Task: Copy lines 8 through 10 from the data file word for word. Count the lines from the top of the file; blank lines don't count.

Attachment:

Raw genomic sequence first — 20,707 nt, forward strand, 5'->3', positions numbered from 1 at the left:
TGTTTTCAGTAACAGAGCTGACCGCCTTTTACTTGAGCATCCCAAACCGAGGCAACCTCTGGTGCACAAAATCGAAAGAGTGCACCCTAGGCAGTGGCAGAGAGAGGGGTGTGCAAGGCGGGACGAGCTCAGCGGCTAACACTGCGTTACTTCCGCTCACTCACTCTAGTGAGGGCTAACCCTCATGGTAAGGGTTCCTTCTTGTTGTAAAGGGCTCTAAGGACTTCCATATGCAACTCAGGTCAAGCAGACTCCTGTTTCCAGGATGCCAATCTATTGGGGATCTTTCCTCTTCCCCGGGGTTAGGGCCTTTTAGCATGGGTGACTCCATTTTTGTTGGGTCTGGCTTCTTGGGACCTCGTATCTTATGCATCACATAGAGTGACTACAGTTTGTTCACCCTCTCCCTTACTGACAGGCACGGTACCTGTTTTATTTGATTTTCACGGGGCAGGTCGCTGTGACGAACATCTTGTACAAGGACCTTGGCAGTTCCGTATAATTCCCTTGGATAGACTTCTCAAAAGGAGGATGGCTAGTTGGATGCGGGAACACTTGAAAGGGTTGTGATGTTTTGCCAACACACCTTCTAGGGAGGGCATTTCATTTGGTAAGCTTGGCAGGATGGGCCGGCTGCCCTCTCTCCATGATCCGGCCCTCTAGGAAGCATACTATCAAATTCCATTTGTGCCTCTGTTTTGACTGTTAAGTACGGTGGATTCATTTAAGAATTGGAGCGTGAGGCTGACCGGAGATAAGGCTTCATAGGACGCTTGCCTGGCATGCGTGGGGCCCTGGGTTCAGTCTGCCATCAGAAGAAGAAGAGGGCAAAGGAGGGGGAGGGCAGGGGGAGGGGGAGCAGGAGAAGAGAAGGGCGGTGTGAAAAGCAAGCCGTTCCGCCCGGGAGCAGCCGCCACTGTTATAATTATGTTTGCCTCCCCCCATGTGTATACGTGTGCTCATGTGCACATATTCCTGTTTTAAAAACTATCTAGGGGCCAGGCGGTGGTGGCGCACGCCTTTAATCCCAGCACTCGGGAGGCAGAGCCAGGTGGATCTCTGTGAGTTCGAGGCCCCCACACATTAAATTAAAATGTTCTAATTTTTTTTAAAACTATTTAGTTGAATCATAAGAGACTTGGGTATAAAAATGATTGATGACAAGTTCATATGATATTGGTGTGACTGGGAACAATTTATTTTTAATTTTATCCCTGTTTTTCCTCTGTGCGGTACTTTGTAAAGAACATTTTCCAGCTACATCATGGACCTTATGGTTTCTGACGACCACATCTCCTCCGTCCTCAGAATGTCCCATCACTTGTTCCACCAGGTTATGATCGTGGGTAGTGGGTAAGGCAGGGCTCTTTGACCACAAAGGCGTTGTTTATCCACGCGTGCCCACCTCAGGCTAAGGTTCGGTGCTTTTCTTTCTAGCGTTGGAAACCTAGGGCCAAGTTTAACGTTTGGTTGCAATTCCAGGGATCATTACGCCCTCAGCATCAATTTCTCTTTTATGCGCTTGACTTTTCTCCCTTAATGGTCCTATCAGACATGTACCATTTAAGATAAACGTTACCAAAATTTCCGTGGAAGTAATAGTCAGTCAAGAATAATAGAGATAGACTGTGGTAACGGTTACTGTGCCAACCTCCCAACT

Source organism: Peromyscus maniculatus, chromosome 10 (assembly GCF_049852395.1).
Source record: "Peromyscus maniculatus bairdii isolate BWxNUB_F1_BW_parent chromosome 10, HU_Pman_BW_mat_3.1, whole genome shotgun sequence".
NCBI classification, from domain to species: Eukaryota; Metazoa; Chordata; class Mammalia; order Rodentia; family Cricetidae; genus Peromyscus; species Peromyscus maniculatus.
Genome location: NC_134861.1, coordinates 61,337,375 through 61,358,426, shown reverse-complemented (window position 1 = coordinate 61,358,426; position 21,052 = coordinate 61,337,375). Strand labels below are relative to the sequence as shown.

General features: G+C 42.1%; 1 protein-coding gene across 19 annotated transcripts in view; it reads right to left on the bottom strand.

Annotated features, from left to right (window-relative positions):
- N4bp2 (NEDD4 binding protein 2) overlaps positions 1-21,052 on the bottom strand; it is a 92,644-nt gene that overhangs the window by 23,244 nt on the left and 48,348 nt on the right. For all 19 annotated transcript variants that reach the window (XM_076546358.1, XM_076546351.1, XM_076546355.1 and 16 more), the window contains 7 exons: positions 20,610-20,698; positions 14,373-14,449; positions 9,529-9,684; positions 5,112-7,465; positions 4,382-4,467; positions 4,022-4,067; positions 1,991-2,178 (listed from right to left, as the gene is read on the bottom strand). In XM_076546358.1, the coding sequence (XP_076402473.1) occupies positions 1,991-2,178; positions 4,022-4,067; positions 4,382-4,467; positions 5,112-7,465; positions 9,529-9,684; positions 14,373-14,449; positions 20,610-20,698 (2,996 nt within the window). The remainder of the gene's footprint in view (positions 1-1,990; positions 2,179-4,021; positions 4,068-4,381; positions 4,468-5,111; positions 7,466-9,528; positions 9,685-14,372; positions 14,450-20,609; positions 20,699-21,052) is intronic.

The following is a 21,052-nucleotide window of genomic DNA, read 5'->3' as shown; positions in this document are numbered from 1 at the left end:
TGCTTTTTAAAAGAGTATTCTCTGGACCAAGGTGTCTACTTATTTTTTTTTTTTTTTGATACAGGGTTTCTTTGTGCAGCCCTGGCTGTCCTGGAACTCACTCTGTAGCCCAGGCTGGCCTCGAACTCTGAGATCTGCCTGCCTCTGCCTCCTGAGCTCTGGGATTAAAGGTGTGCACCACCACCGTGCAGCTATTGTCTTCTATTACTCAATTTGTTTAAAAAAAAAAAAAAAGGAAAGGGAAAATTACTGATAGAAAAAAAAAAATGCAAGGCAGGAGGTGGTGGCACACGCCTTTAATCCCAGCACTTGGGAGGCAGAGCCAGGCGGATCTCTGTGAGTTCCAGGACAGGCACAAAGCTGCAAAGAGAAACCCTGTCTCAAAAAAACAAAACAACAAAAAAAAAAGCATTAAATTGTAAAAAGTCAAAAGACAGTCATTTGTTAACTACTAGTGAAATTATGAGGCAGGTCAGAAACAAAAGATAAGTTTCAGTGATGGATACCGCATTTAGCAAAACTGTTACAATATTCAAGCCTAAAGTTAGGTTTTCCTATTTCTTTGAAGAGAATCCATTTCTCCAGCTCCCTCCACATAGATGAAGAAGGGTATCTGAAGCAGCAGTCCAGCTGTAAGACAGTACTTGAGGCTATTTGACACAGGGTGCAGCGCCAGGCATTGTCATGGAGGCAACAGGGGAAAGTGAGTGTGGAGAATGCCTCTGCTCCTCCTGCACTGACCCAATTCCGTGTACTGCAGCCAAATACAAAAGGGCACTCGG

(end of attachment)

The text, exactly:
Annotated features, from left to right (window-relative positions):
- N4bp2 (NEDD4 binding protein 2) overlaps positions 1-21,052 on the bottom strand; it is a 92,644-nt gene that overhangs the window by 23,244 nt on the left and 48,348 nt on the right. For all 19 annotated transcript variants that reach the window (XM_076546358.1, XM_076546351.1, XM_076546355.1 and 16 more), the window contains 7 exons: positions 20,610-20,698; positions 14,373-14,449; positions 9,529-9,684; positions 5,112-7,465; positions 4,382-4,467; positions 4,022-4,067; positions 1,991-2,178 (listed from right to left, as the gene is read on the bottom strand). In XM_076546358.1, the coding sequence (XP_076402473.1) occupies positions 1,991-2,178; positions 4,022-4,067; positions 4,382-4,467; positions 5,112-7,465; positions 9,529-9,684; positions 14,373-14,449; positions 20,610-20,698 (2,996 nt within the window). The remainder of the gene's footprint in view (positions 1-1,990; positions 2,179-4,021; positions 4,068-4,381; positions 4,468-5,111; positions 7,466-9,528; positions 9,685-14,372; positions 14,450-20,609; positions 20,699-21,052) is intronic.

The following is a 21,052-nucleotide window of genomic DNA, read 5'->3' as shown; positions in this document are numbered from 1 at the left end: